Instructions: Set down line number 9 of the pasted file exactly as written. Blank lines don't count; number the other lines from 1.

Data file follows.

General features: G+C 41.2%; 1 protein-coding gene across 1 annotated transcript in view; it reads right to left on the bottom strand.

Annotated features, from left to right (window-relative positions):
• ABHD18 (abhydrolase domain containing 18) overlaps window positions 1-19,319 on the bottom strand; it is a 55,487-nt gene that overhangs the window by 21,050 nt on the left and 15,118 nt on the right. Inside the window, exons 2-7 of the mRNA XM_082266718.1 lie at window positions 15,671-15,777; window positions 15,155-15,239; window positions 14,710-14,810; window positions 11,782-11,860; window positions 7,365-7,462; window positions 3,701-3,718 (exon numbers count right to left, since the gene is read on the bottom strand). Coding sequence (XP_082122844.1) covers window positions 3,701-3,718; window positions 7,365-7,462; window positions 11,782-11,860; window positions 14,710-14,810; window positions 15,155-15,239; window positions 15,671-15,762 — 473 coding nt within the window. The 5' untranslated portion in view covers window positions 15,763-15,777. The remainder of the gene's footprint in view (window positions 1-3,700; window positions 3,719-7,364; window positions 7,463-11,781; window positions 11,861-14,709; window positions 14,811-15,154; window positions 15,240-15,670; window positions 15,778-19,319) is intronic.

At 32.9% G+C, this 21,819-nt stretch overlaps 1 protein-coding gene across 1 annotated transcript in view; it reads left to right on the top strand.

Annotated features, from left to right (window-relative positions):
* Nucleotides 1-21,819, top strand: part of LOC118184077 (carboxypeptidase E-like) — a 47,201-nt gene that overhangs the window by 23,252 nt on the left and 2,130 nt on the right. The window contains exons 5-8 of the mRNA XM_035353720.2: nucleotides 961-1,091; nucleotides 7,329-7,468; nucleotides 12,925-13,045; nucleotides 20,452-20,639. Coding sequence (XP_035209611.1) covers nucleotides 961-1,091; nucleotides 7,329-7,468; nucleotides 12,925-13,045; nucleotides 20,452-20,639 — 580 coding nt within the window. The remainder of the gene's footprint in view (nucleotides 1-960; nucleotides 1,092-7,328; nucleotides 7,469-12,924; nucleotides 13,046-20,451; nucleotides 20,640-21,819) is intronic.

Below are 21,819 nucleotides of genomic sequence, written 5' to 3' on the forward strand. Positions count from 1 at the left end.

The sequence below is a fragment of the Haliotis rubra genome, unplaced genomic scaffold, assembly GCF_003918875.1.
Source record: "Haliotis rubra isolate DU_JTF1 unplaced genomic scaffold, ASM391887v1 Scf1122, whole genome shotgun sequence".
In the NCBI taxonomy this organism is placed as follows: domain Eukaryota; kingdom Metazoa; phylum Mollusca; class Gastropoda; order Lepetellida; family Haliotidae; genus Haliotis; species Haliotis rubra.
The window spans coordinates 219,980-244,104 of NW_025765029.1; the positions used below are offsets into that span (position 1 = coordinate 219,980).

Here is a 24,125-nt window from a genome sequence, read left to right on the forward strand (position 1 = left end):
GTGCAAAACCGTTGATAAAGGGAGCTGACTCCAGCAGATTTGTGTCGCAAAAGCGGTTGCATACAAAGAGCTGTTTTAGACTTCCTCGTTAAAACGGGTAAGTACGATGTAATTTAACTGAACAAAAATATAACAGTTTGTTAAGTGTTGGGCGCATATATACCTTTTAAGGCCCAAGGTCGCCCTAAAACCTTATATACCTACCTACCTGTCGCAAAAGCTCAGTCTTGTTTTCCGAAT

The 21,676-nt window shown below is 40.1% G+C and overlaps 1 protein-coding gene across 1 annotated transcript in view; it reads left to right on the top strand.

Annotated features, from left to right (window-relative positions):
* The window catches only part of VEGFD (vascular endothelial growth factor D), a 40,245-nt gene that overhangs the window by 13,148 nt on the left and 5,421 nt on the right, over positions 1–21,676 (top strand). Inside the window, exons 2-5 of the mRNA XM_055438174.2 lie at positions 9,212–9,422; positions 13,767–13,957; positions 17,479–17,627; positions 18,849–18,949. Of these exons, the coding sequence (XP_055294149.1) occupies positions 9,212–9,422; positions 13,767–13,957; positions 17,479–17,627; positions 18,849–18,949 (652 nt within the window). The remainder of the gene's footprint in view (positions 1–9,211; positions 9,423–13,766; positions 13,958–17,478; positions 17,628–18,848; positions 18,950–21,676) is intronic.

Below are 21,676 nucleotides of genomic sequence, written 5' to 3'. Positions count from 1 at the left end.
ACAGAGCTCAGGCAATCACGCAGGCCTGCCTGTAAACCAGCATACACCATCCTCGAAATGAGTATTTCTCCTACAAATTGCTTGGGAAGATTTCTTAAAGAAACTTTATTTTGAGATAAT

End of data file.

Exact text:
Source record: "Haliotis rubra isolate DU_JTF1 unplaced genomic scaffold, ASM391887v1 Scf1122, whole genome shotgun sequence".